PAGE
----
Alcohol produces an effect that is obviously careless, carefree, uninhabited, etc. So does opium, so does datura, so does cocaine, etc. Psychedelics produce quite the opposite, you are ultra-aware. If you performed an immoral act whilst on psychedelics the realization of what you had done, and the effect it has had/is having on yourself and others would be exponentiation a hundred-fold. If you did the same thing on alcohol you could quite easily brush it off without a moment's remorse. You simply cannot lump these two things together under the same definition of producing "carelessness/heedlessness" because they are drastically different. That being said, I do not endorse psychedelics, my point is that you are dismissing them for the wrong reason and thus the OP is going to disregard this kind of advice as it contradicts his own experience.

So they don't bring about hallucinations i.e.visuals with open or closed eyes, or distorted perceptions, altered states of mind?
Blog, Suttas, Aj Chah, Facebook.

He who knows only his own side of the case knows little of that. His reasons may be good, and no one may have been able to refute them.
But if he is equally unable to refute the reasons on the opposite side, if he does not so much as know what they are, he has no ground for preferring either opinion …
...
He must be able to hear them from persons who actually believe them … he must know them in their most plausible and persuasive form.
John Stuart Mill

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Moth
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Re: Entheogens and Buddhism

Postby Moth » Sat Jan 28, 2012 8:04 pm

edited.
Last edited by Moth on Wed Oct 19, 2016 2:36 am, edited 1 time in total.
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Re: Entheogens and Buddhism

Postby Ron-The-Elder » Sat Jan 28, 2012 9:59 pm

1q2aw3 wrote:I am by no means propagating usage of psychedelics etc etc.

For those who know how does it work. How do you think taking entheogens affects karma? Would you as followers of Buddhism would be for or against the usage of them?


The idea is to learn how your own mind works, and then to gain control of it, and teach it how to behave in accordance with The Noble Eight Fold Path, for the express purpose of ending our suffering.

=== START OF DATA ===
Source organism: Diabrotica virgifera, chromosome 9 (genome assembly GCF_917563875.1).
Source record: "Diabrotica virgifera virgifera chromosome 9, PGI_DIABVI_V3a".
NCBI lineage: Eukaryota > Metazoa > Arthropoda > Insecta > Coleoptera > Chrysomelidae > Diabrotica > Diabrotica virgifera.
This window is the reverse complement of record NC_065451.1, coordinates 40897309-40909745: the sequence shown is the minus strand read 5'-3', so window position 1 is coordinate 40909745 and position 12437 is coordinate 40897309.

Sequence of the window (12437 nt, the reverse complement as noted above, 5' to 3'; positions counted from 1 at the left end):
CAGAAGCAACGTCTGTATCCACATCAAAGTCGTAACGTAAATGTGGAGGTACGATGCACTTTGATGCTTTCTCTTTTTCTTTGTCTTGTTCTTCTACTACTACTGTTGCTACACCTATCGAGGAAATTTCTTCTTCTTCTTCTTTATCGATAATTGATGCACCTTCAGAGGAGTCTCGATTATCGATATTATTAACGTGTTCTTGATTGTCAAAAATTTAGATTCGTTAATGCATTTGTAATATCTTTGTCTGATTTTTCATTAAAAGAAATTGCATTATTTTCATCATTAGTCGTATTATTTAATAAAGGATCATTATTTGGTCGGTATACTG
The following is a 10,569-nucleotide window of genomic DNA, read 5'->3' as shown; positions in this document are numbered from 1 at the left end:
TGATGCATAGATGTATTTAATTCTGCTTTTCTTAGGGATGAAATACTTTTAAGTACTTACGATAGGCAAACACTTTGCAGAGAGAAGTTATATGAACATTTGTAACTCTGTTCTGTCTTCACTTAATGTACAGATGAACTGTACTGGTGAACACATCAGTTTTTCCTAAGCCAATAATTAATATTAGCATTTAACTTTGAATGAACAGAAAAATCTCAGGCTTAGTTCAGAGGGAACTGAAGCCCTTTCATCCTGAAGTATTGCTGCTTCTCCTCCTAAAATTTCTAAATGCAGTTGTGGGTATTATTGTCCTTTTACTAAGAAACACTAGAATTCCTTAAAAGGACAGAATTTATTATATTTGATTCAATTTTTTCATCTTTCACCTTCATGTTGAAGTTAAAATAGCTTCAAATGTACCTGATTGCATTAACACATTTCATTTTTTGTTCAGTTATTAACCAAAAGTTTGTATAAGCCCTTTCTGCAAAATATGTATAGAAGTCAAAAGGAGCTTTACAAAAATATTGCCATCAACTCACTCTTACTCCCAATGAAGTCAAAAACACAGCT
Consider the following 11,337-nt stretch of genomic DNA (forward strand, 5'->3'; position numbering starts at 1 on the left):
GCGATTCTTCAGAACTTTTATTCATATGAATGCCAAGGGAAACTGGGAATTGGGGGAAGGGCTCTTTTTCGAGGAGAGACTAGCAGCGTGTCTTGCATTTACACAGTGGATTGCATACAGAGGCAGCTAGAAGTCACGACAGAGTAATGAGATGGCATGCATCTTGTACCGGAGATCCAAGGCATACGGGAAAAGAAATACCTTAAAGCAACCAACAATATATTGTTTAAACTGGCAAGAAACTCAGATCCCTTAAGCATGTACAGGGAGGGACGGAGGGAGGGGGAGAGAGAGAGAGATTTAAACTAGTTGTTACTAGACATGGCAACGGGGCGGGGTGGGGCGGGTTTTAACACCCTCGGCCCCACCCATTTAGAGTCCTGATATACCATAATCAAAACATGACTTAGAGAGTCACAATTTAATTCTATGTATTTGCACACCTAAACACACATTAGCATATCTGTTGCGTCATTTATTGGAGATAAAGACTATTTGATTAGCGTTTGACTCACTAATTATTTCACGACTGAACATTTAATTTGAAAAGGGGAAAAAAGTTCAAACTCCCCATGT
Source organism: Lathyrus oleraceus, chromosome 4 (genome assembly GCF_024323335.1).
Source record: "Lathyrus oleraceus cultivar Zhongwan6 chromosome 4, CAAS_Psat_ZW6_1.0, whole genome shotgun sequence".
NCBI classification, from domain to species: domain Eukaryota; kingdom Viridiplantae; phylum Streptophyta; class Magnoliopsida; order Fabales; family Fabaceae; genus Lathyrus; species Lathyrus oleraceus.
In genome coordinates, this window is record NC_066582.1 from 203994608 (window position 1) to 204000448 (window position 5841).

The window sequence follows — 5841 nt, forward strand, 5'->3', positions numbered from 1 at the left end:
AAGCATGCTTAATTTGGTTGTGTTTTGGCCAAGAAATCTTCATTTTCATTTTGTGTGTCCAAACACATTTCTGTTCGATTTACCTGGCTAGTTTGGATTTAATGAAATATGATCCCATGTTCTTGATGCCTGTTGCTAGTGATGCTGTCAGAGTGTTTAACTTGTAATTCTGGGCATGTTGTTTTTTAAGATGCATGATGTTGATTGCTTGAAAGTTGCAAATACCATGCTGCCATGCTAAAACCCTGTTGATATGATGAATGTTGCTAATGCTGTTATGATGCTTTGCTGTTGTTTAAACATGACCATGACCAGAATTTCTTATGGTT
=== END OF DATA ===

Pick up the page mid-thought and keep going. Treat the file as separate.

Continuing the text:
What would be the point of doing anything to increase our suffering?

It should be intuitively obvious that is the wrong way to go. Some would say such actions are non-beneficial if not insane. :rolleye:
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A head of gray hairs doesn't mean one's an elder. Advanced in years, one's called an old fool.
But one in whom there is truth, restraint, rectitude, gentleness,self-control, he's called an elder, his impurities disgorged, enlightened.
-Dhammpada, 19, translated by Thanissaro Bhikkhu.

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Cittasanto
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Re: Entheogens and Buddhism

Postby Cittasanto » Sat Jan 28, 2012 11:03 pm

Moth wrote:
So they don't bring about hallucinations i.e.visuals with open or closed eyes, or distorted perceptions, altered states of mind?


This is hardly the point.

that is exactly the point in the context of as a follower of the Buddha.

an intoxicant intoxicated doesn't matter if it is to the left or to the right, it intoxicates.

and the Buddha says...
Blog, Suttas, Aj Chah, Facebook.

He who knows only his own side of the case knows little of that. His reasons may be good, and no one may have been able to refute them.
But if he is equally unable to refute the reasons on the opposite side, if he does not so much as know what they are, he has no ground for preferring either opinion …
...
He must be able to hear them from persons who actually believe them … he must know them in their most plausible and persuasive form.
John Stuart Mill